In the settlement between Rossi and his US licensee IH, Rossi got the license back together with all E-Cat equipment and materials, while none of the parties will have to pay damages to the other. Getting the license back was his top priority all the time, Rossi explains in this interview.
[Here’s the document defining the terms of the settlement (un-disclosed source)].
“To us, the most important thing was to regain complete ownership of the IP and of all the rights that were conceded through the license. At this point, it had become very clear that a continued collaboration had become impossible because of the choices IH made and because of other reasons. The development, the finalization, and the distribution of the technology—any agreement regarding this would have been impossible,” Rossi told me during an interview via Skype on July 15.
The settlement was drafted on July 5, 2017, on the fourth day of the trial regarding a lawsuit that Rossi filed in Florida, mainly against his US based licensee Industrial Heat, IH, early in April 2016, for not having paid the final amount of USD 89M according to the license agreement, after one year of operation of a 1MW heat plant based on Rossi’s E-Cat technology, apparently successful according to a supposedly independent report made by nuclear engineer Fabio Penon.
The defense, on the other hand, accused Rossi of having produced false results in conspiracy with Penon and others. Eventually, however, none of these accusations could be confirmed by proof, which I will comment on below.
“There were two clauses in the license agreement that were extremely dangerous to us—the right of first choice [if you plan to make any agreement outside of the licensee’s territory, you first have to offer the licensee the possibility to make an agreement for that new territory] and the rights also to all subsequent inventions. These clauses would have made any further development very complex.
“The perspective for the continued trial was that we could win or we could lose. You always have to examine these possibilities and investigate the consequences. A victory for us risked becoming a pyrrhic victory. Even though we were convinced of having a very strong case, eventually the jury would decide. And the problem was that in the case of a victory, the jury would probably say that it would be fair for Leonardo Corporation [Rossi’s company] to receive the claimed funds, but it would also be fair for IH to keep the license. For us to also get the license back was beyond the horizon.
“So my lawyers asked me before the trial which my priorities were if the trial would lead to any transactions—those indispensable and those negotiable. My answer was that the indispensable condition was to get the license back because I didn’t want to collaborate with IH anymore. As for the financial aspects, I told them which my expectations were, from a lower level to a higher one.”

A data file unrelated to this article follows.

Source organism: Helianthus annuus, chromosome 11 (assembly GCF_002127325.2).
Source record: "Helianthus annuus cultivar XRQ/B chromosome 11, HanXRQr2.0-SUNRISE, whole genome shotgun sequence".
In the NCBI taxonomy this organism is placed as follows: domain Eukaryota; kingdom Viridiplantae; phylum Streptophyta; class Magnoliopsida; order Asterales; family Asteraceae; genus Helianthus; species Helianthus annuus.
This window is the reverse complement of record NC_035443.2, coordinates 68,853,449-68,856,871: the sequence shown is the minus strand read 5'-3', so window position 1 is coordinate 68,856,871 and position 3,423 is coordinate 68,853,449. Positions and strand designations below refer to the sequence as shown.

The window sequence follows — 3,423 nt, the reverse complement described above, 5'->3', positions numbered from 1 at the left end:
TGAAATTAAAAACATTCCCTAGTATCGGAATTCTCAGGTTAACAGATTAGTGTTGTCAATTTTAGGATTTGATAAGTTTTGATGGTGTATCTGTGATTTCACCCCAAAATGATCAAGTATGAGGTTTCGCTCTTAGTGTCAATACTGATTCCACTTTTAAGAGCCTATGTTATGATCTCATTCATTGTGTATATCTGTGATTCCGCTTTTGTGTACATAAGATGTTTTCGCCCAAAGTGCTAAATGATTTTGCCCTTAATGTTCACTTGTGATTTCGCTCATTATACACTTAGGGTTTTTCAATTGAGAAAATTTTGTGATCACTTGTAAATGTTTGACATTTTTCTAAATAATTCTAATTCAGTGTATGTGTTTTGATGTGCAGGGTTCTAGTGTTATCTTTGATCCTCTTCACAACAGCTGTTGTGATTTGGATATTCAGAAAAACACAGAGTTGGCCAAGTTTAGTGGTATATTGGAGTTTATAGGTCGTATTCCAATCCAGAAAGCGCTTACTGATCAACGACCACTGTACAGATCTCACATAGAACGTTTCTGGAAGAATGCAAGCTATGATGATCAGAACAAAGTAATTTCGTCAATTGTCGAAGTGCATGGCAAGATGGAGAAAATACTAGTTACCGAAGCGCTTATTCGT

Were you aware of the danger of the two clauses in the license agreement when you signed it?
“Yes, I had understood the risk but I was convinced that I was collaborating with a partner that I would never separate from. Let’s say that I got married without taking into account the difficulties if there would be a divorce.”
What would have happened with your new reactor version, the E-Cat QX (formerly known as Quark X), if you hadn’t got the license back?
“It would have been very complicated because it’s an E-Cat—the theory base is the same and the patent protection is basically the same, even though revolutionary inventions have been added, but the license agreement expressed very clearly that all inventions, also subsequent and future ones, would become IH’s property. Together with the clause of first choice it would have become very complex. So it was absolutely necessary to eliminate the license.“
According to the settlement, the defendants shall return or destroy all documentation, return all reactor vessels including the 1MW E-Cat plant, also promising not to disclose the E-Cat fuel formula to anyone. How will you be able to control this?
“With the information that I have provided you can make a replication, and if we see other companies producing something analogous, even partly analogous, this means that our technology has been transferred. And we will protect our IP.”
Talking about replication. In his deposition, Tom Darden [President of IH and of Cherokee Investment Partners] claimed that with the information you provided, they ‘were never able to build devices that successfully produced energy.’ What is your comment to that?
“During the discovery phase, emails from Darden were provided and made public, where Darden himself confirmed to have replicated our process successfully. We also have testimonials from persons who have assisted at such replications. Woodford [Investment Management] assisted at one of those replications, after which it invested USD 50M in Industrial Heat, even before the [one-year 1MW] test started in Doral [Miami], at a time when IH obviously had nothing but our IP in its portfolio.”
In his deposition, Darden also claimed that you had said that JM Products [the ‘customer’ that used the thermal power produced by the E-Cat plant in Doral—more comments on that below] was a subsidiary of Johnson Matthey, that Johnson Matthey would have operated the plant of JM Products, and that after e brief period of positive operation Johnson Matthey would have announced that they were the customer. What’s your comment?
“Mr. Darden hasn’t been able to prove what he said under oath. Basically, he has sworn on things of which he has no evidence. I have never said or written that Johnson Matthey was the owner of JM Products, while in contrast I always said and wrote that Johnson Matthey was the producer of materials that I had use for in my work with JM.”
Darden also reported an episode when they provided a reactor that you operated successfully, after which they revealed that the reactor was empty, suggesting that there were systematic errors in the measurement method, also describing your violent reaction when they told you this. Can you comment?
“Darden has said lots of things that he has never been able to prove. What he assures doesn’t exist. I always made experiments with reactors charged by me, or by me in collaboration with Darden. Never with reactors provided to me as a closed box, for obvious reasons.”
Let’s talk about JM, since how, why, and by whom the company was formed was one of the main topics to raise doubt about your motives with the one-year test. You already explained that you never said that Johnson Matthey was the owner. So who formed the company?